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December 15, 2020

O’Leary: With painful 2020 in the rearview, Stanback only looking ahead

The Canadian Press

William Stanback sat at his home in New York, looked into a group chat on his phone, saw some familiar media faces in Montreal and smiled.

A member of the Alouettes again after signing a two-year deal on Monday, Stanback hasn’t done that as much as he would have liked to this year. It’s mid-December and like many of us, 2020 has taken its toll on him. The year has been a wild swing of highs and lows, on and off of the field.

On New Year’s Day, the Als released Stanback so he could pursue NFL opportunities and he promptly signed with the Las Vegas Raiders on Jan. 3. In July, he watched his world crash down around him. His father, William Sr., lost his battle with bladder cancer on July 21. Nine days later he lost his mother, Patricia, to a heart attack. The Raiders would waive him on Aug. 23.

“At the time I felt I was in a real dark place,” Stanback said.

He was close with both of his parents, and while his mom initially worried about him playing a contact sport, his father was his rock and sounding board for his journey into football.

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As a 1,000-yard rusher in 2019, Stanback was a key piece of the Als’ remarkable season that ended a five-year playoff drought (Dominick Gravel/Montreal Alouettes)

“I remember one of the last things he would tell me, he said, ‘Wherever you end up,’ and he wasn’t being specific, ‘Make sure you play with pride, make sure you play your heart out, and you give it all you got every single time you touch that field. You never know what’s going to be your last down, your last game or your last season,’” Stanback said.

“I just always took that to heart, everything he said to me. I look back at our text messages and I just see some of the old things we would talk about and I don’t think I could stop right now, at all.

“He’s with me every day, my mother’s with me every day and this is what they wanted me to do. They wanted me to continue to play. They didn’t want me to feel sorry and stop and quit, feel terrible. I’m going to celebrate their life. My parents were great people, to a lot of a lot of people. I get emotional a lot and I’m a real emotional person. I’m not going to stop though. Because this is what they want me to do.”

He didn’t hide those emotions on the call. He said he leaned on his two brothers to deal with the loss and the grief that came from it, which strengthened relationships that weren’t always the best as they grew up. Through the lows came more highs. With the news of the loss of his parents, Stanback found out that he and his girlfriend are going to have a child. Their daughter is due in March.

“That’s what helped me get through it, because I wasn’t alone,” he said.

“I think family being around and knowing that I’m not alone and the thought and the fact that my daughter will be here in the beginning of 2021 is what helped me get through everything.”

While his NFL options didn’t pan out the way he’d hoped, Stanback always looked at Montreal as the first place where he was able to play professional football and he appreciated that. He was with the Alouettes for two years and had a breakout 2019 season, breaking the 1,000-yard rushing mark, being named a CFL All-Star and helping the team back into the playoffs for the first time in five years.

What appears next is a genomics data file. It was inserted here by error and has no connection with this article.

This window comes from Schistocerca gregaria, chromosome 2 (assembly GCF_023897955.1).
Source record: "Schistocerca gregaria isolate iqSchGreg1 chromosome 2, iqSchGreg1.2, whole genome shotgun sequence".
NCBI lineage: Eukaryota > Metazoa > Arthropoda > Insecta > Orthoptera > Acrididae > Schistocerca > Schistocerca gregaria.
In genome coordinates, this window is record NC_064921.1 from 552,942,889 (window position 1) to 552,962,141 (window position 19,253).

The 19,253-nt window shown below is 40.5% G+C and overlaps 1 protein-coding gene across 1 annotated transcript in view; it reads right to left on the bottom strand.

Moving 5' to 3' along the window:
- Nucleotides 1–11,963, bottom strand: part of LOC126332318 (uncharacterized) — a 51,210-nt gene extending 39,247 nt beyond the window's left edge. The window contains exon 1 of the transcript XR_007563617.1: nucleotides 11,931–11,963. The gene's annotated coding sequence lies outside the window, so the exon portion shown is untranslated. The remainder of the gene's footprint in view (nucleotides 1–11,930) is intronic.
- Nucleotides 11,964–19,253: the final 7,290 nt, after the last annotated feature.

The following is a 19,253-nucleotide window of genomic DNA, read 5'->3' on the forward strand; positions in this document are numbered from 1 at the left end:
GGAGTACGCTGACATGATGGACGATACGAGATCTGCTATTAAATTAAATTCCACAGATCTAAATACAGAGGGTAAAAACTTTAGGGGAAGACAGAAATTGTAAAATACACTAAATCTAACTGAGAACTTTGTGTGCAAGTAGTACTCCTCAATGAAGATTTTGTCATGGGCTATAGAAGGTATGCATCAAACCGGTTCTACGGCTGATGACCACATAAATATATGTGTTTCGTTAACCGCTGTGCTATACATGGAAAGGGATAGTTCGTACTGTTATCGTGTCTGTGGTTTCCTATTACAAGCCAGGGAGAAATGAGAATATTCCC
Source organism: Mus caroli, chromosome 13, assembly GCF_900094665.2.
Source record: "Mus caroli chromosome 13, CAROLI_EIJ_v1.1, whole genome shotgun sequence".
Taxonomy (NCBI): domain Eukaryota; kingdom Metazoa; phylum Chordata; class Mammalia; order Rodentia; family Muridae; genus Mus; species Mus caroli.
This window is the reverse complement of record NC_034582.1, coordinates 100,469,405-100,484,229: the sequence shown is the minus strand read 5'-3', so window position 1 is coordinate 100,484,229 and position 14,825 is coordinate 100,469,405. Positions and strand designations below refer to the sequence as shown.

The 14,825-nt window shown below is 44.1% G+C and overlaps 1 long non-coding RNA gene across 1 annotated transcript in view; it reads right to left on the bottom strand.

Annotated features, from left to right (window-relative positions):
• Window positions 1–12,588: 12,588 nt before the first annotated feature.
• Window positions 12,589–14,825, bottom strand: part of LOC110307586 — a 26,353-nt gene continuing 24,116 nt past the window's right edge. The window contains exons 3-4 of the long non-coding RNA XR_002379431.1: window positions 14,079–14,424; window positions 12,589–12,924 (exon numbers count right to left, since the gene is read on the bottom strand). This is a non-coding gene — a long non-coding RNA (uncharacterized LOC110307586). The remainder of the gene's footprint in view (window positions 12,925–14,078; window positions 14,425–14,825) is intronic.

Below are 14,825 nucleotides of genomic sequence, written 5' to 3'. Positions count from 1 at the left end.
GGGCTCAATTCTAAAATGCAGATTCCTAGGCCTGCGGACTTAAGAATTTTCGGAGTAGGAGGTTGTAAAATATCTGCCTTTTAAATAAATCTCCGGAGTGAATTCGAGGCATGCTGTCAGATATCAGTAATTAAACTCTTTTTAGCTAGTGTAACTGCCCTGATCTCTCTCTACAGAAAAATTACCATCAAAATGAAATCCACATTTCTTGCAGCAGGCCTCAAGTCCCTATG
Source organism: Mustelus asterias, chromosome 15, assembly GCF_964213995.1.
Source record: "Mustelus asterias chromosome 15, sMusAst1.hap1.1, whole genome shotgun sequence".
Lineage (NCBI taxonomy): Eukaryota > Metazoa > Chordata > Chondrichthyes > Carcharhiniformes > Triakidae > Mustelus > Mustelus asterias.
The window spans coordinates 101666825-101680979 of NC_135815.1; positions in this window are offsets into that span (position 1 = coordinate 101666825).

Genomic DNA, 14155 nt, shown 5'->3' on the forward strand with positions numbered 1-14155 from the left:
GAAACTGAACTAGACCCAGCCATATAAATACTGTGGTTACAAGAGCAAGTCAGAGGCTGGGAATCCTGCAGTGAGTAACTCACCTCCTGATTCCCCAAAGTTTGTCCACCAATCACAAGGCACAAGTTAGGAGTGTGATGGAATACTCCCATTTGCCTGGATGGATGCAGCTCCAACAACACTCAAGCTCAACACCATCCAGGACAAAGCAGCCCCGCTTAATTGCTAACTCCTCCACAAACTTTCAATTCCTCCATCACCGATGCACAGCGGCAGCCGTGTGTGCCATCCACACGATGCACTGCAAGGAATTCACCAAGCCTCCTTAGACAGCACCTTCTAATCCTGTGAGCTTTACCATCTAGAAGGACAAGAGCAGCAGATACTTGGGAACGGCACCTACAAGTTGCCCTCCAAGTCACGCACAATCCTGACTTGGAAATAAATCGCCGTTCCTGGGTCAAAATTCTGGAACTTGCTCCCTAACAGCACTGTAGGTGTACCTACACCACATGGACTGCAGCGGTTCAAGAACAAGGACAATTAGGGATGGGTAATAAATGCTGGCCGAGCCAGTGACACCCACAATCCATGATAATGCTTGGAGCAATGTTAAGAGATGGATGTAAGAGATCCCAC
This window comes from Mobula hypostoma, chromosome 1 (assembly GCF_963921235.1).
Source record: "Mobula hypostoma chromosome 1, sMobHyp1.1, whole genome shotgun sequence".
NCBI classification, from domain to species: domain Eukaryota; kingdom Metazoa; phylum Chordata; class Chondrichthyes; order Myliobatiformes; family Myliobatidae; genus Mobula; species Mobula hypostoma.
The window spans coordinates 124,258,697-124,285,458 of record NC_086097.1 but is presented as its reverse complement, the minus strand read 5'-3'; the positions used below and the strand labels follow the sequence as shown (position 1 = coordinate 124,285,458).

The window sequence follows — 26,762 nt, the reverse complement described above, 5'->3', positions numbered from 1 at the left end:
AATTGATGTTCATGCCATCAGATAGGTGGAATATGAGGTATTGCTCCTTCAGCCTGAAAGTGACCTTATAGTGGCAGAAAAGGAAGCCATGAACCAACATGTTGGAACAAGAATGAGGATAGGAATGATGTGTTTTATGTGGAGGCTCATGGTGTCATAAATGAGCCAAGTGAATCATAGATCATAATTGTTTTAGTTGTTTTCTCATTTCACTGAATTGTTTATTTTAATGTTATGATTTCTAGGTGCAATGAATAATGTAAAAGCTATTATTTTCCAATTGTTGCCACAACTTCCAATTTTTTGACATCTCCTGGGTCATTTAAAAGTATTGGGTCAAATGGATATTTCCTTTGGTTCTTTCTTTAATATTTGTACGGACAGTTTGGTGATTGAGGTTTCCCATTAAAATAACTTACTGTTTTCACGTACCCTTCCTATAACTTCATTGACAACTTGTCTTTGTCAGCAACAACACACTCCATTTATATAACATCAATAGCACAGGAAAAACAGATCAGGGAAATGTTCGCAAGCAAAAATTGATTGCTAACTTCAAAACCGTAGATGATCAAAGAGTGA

“Clearly, I’ve had a couple conversations with William here the last few weeks and he’s expressed a desire to be in Montreal, this is where he wants to be,” Als’ GM Danny Macciocia said.

“He’s got some unfinished business here and I expressed the same desire that I wanted him back and our coaching staff was extremely excited about making him a priority here in the next little while. When I had the chance to sit down with his agent, we gave ourselves a week, but..I think it took a total of two or three days to come to an agreement.

“This is a great step. This is an exciting day and this is something that I think our fans in Montreal are excited about.”

It’s something that Stanback is excited about too. He grew up in New York and the people of Montreal felt vastly different to him when he arrived in 2018.

“Everyone’s friendly. I’m from New York where everyone’s rude and mean and stuff like that. It’s crazy where I’m from,” he said.

“Sometimes the first place you’d go (as a pro), that’s the only place you want to stay and you never want to leave. I went and I had my time with Green Bay and with the Raiders. It was a little different because you might like Vegas a little bit better than Wisconsin but I like Montreal better than Vegas, as In the city and the people in general. 

“I just love how warm they are. I met a lot of people from just going out, the nightlife or going out to eat. Everyone’s just respectful and I never really got that everywhere I went.” 

He noted the bond that the 2019 Alouettes had and the fun, successful run they put together  and how he stayed in contact with some of those teammates through this whole year. 

“It makes me feel like this is where I need to be. Hopefully, you know, if it comes to it I can end my career here,” he said.

He thinks the Als can get that back together in 2021 and continue on and win a Grey Cup. It’s what he thought of when he was waived by the Raiders, that he wanted to come back to Canada and finish that journey with this team. 

“That was my whole mindset, to come back and try to win this Grey Cup, because I know we can do it. I know we can.”

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